Shining a light on recent tax cases
Tony Jenkins, member of the LSCA Taxation Committee, brings some recent high profile and interesting tax cases to the attention of London’s chartered accountants.
This article seeks to highlight some recent tax cases from the Courts worthy of attention - full details of each case can be found on relevant databases. Future articles will continue this objective.
- First, the case of Phillips & Anor  TC 07859 relates to principal private residence relief (PPRR) given on a larger permitted area.
The First-tier Tribunal upheld the taxpayers’ appeal, concluding that full PPRR was available because an area larger than half a hectare was required for the reasonable enjoyment of their dwelling house.
HMRC usually seek to adopt a very restrictive view of the ‘required’ test, and in most recent decided cases the taxpayer has been unsuccessful. It remains to be seen whether HMRC will appeal the decision.
- Second, the case of HMRC v Sippchoice Limited  UKUT 149 (TCC) relates to the transfer of assets into a SIPP.
The Upper Tribunal allowed an appeal by HMRC and denied relief for in-specie pension contributions, overturning the decision of the FTT which had previously concluded that a transfer of shares could be treated as ‘contributions paid’ and thus were relievable contributions for income tax purposes.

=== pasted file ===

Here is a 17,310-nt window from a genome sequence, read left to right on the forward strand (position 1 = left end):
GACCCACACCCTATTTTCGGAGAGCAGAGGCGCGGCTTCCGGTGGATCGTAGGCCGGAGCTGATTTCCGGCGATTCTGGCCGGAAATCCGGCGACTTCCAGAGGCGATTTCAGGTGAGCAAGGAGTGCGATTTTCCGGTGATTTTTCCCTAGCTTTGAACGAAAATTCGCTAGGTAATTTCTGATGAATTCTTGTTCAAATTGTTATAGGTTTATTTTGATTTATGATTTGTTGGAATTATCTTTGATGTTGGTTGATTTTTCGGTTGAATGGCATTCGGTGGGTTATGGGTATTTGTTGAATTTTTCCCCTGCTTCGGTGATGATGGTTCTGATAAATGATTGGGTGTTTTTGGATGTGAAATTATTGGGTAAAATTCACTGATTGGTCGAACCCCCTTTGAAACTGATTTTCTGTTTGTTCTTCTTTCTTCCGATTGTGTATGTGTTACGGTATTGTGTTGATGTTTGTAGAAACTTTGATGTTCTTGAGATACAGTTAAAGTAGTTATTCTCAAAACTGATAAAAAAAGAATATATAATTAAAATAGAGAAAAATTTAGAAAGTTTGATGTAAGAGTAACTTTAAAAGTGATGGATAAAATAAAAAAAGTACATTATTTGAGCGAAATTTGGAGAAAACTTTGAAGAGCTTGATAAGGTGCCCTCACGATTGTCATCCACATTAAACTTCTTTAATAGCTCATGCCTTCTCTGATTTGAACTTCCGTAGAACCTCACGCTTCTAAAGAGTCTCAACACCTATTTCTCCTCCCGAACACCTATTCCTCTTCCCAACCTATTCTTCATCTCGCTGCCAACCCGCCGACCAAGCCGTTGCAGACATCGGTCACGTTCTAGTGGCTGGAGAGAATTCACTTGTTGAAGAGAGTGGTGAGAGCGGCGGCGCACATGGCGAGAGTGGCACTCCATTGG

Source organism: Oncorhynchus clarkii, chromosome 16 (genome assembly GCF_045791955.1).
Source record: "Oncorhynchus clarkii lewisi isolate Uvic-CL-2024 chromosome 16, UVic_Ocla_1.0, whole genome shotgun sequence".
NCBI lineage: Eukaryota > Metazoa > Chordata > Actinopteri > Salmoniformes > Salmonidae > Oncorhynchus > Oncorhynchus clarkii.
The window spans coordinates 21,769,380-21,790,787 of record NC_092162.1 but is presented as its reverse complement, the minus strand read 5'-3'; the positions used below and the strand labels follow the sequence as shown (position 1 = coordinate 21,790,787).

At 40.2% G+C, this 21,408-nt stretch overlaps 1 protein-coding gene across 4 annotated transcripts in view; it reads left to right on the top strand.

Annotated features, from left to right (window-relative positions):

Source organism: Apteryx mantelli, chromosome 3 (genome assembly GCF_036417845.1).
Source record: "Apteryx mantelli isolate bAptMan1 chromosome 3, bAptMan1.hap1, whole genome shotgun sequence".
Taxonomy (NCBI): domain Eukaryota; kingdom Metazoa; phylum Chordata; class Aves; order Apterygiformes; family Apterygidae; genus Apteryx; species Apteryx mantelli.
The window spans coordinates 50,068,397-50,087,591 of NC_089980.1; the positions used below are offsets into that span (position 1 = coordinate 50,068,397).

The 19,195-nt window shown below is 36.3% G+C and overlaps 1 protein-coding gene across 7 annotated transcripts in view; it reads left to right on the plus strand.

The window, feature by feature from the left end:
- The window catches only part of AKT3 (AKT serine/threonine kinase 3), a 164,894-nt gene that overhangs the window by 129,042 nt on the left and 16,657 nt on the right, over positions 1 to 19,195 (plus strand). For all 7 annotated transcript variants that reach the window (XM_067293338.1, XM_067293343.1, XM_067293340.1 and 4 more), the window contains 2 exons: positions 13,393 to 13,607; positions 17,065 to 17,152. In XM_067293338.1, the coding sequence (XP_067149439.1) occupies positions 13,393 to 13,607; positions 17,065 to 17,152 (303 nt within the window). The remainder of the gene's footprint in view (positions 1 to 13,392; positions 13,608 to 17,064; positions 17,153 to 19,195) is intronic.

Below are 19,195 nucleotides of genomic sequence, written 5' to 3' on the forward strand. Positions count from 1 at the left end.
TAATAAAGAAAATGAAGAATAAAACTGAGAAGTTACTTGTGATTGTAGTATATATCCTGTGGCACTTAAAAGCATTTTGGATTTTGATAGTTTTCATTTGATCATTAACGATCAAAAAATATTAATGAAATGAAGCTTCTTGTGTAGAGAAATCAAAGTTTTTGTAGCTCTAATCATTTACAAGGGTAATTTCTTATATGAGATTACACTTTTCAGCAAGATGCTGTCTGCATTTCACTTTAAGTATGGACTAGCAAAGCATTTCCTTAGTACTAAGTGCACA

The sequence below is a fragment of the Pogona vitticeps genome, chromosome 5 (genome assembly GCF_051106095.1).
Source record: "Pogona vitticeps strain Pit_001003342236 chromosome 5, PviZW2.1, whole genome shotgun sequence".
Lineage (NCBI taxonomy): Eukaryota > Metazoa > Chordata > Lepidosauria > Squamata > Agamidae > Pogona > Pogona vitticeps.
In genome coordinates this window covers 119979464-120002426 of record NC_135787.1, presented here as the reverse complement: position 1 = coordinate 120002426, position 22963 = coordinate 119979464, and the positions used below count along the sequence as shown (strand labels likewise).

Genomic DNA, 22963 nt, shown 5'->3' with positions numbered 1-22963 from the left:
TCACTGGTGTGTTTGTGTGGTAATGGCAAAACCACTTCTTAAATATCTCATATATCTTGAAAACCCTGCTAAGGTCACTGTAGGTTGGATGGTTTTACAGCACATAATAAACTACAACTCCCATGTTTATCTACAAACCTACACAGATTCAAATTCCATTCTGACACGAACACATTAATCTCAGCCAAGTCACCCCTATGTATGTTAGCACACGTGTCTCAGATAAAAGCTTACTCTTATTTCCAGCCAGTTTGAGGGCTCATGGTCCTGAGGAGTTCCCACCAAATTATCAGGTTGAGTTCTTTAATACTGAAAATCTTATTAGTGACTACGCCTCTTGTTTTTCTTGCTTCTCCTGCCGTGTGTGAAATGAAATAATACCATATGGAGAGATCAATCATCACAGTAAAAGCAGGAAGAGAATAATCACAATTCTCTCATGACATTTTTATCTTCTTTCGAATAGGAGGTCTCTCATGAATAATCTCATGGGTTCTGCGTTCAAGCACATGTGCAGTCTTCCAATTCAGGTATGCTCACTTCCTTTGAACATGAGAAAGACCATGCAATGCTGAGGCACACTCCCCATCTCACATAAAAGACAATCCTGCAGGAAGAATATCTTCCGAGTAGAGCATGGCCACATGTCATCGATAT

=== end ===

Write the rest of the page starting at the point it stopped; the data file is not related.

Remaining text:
This is an unusual case with potentially wide-ranging ramifications for the pensions industry. A long-standing HMRC position has been overturned as a result of HMRC contending that their own guidance was wrong, and this seemingly puts an end to any future in-specie pension contributions.
- The last case of Allan Firth Webster  EWHC 2275 (Ch) focuses on charitable donations and an incorrect carry back figure.
The High Court would not allow the taxpayer to rectify an error on his return, where he carelessly entered an £800,000 Gift Aid donation as half of that amount. The legislation does not allow carry back figures to be amended after the return is submitted, and also does not permit partial carry back claims, HMRC denied entirely the carry back Gift Aid claim as the amount of the donation and the original amount entered on the tax return were not the same figure.
Tony Jenkins' next article will consider another three specific cases.
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